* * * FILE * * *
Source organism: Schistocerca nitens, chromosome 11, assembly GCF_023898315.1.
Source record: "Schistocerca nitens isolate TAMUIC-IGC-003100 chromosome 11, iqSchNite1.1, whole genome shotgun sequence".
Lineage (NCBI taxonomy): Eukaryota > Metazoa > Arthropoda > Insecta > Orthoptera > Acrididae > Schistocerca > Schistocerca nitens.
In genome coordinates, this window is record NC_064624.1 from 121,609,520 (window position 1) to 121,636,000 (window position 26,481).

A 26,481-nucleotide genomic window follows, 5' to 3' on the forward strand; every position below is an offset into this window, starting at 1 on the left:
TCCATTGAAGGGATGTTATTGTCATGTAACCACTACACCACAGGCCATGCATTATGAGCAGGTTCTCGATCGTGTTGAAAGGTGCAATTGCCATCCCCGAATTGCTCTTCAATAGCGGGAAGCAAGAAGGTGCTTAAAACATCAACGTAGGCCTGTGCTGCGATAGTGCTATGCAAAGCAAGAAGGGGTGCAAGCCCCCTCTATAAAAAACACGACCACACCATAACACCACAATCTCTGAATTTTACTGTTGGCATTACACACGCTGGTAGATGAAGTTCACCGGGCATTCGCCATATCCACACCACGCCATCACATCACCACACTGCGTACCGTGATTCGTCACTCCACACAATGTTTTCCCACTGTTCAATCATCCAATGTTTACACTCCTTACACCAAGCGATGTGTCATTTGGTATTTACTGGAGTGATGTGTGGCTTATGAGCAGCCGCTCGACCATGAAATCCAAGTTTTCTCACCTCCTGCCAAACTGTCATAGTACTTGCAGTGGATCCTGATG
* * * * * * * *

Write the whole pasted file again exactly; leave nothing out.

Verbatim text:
Source organism: Schistocerca nitens, chromosome 11, assembly GCF_023898315.1.
Source record: "Schistocerca nitens isolate TAMUIC-IGC-003100 chromosome 11, iqSchNite1.1, whole genome shotgun sequence".
Lineage (NCBI taxonomy): Eukaryota > Metazoa > Arthropoda > Insecta > Orthoptera > Acrididae > Schistocerca > Schistocerca nitens.
In genome coordinates, this window is record NC_064624.1 from 121,609,520 (window position 1) to 121,636,000 (window position 26,481).

A 26,481-nucleotide genomic window follows, 5' to 3' on the forward strand; every position below is an offset into this window, starting at 1 on the left:
TCCATTGAAGGGATGTTATTGTCATGTAACCACTACACCACAGGCCATGCATTATGAGCAGGTTCTCGATCGTGTTGAAAGGTGCAATTGCCATCCCCGAATTGCTCTTCAATAGCGGGAAGCAAGAAGGTGCTTAAAACATCAACGTAGGCCTGTGCTGCGATAGTGCTATGCAAAGCAAGAAGGGGTGCAAGCCCCCTCTATAAAAAACACGACCACACCATAACACCACAATCTCTGAATTTTACTGTTGGCATTACACACGCTGGTAGATGAAGTTCACCGGGCATTCGCCATATCCACACCACGCCATCACATCACCACACTGCGTACCGTGATTCGTCACTCCACACAATGTTTTCCCACTGTTCAATCATCCAATGTTTACACTCCTTACACCAAGCGATGTGTCATTTGGTATTTACTGGAGTGATGTGTGGCTTATGAGCAGCCGCTCGACCATGAAATCCAAGTTTTCTCACCTCCTGCCAAACTGTCATAGTACTTGCAGTGGATCCTGATG